ofpositions. Another police officer was flirting with another woman in the
office in his lap, partially undressing her blouse. At one point, three
people were comparing their butts, commenting on their good and bad
qualities. Eli Yishai, the ultra-orthodox Interior Minister, would have a
By lunchtime, I was invited to join everyone in their conference room,
which had a large screen television. I sat down and had lunch with them,
and actually helped prepare an improvised salad with tomatoes and olives.
They had an argument about whether to watch MTV, or a soap opera. The soap
opera won out.
In the afternoon, a police official, who had originally questioned me, on
my arrival at Ben Gurion Airport, arrived in Jerusalem. We were put in an
office together at the Ministry offices, and he tried to interrogate me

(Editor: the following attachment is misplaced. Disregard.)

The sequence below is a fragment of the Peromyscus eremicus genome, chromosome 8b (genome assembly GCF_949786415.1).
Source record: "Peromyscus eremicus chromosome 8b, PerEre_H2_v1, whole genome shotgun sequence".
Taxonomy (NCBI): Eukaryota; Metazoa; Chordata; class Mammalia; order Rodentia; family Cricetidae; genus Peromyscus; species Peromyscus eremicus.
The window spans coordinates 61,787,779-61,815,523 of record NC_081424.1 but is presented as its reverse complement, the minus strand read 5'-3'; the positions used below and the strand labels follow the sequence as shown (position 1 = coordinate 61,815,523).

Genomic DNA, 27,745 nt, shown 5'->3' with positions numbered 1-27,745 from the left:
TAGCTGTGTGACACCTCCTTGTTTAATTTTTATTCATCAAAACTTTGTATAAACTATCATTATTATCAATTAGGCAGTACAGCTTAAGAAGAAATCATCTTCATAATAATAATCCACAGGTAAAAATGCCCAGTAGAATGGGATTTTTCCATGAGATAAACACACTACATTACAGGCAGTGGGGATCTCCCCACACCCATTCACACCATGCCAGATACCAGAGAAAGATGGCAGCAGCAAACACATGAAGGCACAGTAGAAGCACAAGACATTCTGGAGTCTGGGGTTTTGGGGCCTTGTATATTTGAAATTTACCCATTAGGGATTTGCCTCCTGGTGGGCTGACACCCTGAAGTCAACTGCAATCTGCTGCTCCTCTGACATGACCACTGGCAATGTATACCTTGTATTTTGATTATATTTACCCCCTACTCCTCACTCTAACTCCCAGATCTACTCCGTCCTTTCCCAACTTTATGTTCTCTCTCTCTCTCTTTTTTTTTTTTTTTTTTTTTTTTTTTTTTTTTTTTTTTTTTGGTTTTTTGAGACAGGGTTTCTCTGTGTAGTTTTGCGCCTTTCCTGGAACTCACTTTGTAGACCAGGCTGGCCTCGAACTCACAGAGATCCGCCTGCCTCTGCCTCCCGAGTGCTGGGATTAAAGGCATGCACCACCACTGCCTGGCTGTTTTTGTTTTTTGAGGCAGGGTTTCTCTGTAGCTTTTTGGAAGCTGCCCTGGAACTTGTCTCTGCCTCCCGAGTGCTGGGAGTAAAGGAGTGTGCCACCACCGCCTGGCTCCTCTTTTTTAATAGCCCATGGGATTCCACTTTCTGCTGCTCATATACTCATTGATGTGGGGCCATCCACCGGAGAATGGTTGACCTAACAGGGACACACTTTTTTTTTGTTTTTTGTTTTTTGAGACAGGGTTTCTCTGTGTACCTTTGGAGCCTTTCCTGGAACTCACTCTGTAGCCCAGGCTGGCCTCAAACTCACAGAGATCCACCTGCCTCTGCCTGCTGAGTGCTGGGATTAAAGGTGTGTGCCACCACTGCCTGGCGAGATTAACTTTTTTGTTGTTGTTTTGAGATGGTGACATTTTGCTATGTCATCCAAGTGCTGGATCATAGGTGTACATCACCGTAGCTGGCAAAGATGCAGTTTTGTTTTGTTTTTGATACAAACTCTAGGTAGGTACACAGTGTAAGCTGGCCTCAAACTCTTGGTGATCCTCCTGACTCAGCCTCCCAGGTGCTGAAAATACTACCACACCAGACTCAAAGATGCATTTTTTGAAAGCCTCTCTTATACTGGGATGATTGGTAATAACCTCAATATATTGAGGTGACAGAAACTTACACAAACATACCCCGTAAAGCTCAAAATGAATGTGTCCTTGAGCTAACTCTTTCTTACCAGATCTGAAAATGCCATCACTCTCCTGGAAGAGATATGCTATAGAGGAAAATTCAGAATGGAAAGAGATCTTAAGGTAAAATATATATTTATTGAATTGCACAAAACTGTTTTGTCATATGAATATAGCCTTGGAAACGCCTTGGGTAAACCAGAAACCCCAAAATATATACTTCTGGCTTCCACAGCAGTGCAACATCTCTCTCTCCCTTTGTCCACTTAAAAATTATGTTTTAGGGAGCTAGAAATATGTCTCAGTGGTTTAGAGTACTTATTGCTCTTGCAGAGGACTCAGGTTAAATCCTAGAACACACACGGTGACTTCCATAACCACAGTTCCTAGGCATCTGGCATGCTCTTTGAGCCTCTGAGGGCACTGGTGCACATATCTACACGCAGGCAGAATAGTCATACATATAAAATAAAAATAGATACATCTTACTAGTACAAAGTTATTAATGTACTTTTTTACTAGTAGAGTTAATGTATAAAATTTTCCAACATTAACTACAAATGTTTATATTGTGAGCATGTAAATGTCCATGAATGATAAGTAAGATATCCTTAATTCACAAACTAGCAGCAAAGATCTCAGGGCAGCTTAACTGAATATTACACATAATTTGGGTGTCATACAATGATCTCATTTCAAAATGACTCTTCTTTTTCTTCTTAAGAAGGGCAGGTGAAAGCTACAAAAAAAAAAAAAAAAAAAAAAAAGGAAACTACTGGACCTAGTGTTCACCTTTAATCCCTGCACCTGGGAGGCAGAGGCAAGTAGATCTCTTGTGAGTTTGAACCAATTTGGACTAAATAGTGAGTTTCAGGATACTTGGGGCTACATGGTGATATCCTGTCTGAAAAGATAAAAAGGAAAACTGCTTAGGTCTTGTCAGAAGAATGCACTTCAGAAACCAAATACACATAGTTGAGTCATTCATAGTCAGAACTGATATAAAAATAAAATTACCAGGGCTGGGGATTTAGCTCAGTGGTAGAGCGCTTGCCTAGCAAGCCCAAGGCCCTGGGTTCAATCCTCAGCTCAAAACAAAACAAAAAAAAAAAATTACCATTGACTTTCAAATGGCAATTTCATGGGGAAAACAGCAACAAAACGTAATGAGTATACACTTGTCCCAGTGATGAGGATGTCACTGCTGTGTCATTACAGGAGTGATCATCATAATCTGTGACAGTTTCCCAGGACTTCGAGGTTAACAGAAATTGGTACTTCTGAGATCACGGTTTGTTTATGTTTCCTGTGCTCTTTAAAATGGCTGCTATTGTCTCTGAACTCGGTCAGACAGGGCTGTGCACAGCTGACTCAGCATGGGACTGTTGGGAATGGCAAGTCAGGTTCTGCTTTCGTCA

for over an hour. Again, as long as the topics had nothing to do with my
trip, we talked. At one point, I managed to elicit from him that he was
responsible for immigration matters. It was at that point that I began to
speculate that my nabbing was done by a squad of cops that are dedicated
to rounding up illegals, and that I was basically being dealt with like
any other illegal worker, which is why I was in the Ministry of Interior
The officer, named Tomel, was upset that I wouldn't answer his specific
questions, and promised that I would spend time in prison because I
refused to cooperate. I napped alone in an office, until four rather young
police officers came in towards the end of the afternoon. They placed leg
irons on me, as well as handcuffs; I was put into a minivan and driven
5) THE DEPORTATION
The officers were taking me to near the city of Ramle, to the Maasiyahu
Prison which is specially designated for illegal immigrants. I had learned
about the prison while writing one of my first dispatches from Palestine
-- in reference to the case of the illegal Palestinian worker Jihad Abu Id
-- and now I was going to spend at least a few nights there.